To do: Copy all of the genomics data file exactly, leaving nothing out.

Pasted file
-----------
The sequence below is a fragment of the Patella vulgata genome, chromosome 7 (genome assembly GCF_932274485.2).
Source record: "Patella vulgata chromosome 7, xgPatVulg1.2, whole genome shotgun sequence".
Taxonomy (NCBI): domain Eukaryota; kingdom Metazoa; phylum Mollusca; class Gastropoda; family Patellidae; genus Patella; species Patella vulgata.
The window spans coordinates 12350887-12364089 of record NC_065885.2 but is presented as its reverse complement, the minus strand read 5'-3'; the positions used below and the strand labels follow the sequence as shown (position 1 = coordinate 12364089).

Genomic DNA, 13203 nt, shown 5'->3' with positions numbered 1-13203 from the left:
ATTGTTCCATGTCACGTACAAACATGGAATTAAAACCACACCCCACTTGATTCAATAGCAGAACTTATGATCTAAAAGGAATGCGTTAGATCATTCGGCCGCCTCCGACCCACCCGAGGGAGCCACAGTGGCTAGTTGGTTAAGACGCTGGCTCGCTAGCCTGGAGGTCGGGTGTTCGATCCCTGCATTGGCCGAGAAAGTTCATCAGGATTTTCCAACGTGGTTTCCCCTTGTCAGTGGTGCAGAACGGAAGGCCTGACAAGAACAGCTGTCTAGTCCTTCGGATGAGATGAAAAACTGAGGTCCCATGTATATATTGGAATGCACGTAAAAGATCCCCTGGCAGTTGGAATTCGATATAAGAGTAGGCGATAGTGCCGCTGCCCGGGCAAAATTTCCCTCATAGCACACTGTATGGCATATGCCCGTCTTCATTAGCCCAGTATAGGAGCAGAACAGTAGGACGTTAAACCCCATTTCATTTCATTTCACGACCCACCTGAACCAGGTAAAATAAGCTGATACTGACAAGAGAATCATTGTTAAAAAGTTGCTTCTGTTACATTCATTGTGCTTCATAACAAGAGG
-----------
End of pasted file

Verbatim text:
The sequence below is a fragment of the Patella vulgata genome, chromosome 7 (genome assembly GCF_932274485.2).
Source record: "Patella vulgata chromosome 7, xgPatVulg1.2, whole genome shotgun sequence".
Taxonomy (NCBI): domain Eukaryota; kingdom Metazoa; phylum Mollusca; class Gastropoda; family Patellidae; genus Patella; species Patella vulgata.
The window spans coordinates 12350887-12364089 of record NC_065885.2 but is presented as its reverse complement, the minus strand read 5'-3'; the positions used below and the strand labels follow the sequence as shown (position 1 = coordinate 12364089).

Genomic DNA, 13203 nt, shown 5'->3' with positions numbered 1-13203 from the left:
ATTGTTCCATGTCACGTACAAACATGGAATTAAAACCACACCCCACTTGATTCAATAGCAGAACTTATGATCTAAAAGGAATGCGTTAGATCATTCGGCCGCCTCCGACCCACCCGAGGGAGCCACAGTGGCTAGTTGGTTAAGACGCTGGCTCGCTAGCCTGGAGGTCGGGTGTTCGATCCCTGCATTGGCCGAGAAAGTTCATCAGGATTTTCCAACGTGGTTTCCCCTTGTCAGTGGTGCAGAACGGAAGGCCTGACAAGAACAGCTGTCTAGTCCTTCGGATGAGATGAAAAACTGAGGTCCCATGTATATATTGGAATGCACGTAAAAGATCCCCTGGCAGTTGGAATTCGATATAAGAGTAGGCGATAGTGCCGCTGCCCGGGCAAAATTTCCCTCATAGCACACTGTATGGCATATGCCCGTCTTCATTAGCCCAGTATAGGAGCAGAACAGTAGGACGTTAAACCCCATTTCATTTCATTTCACGACCCACCTGAACCAGGTAAAATAAGCTGATACTGACAAGAGAATCATTGTTAAAAAGTTGCTTCTGTTACATTCATTGTGCTTCATAACAAGAGG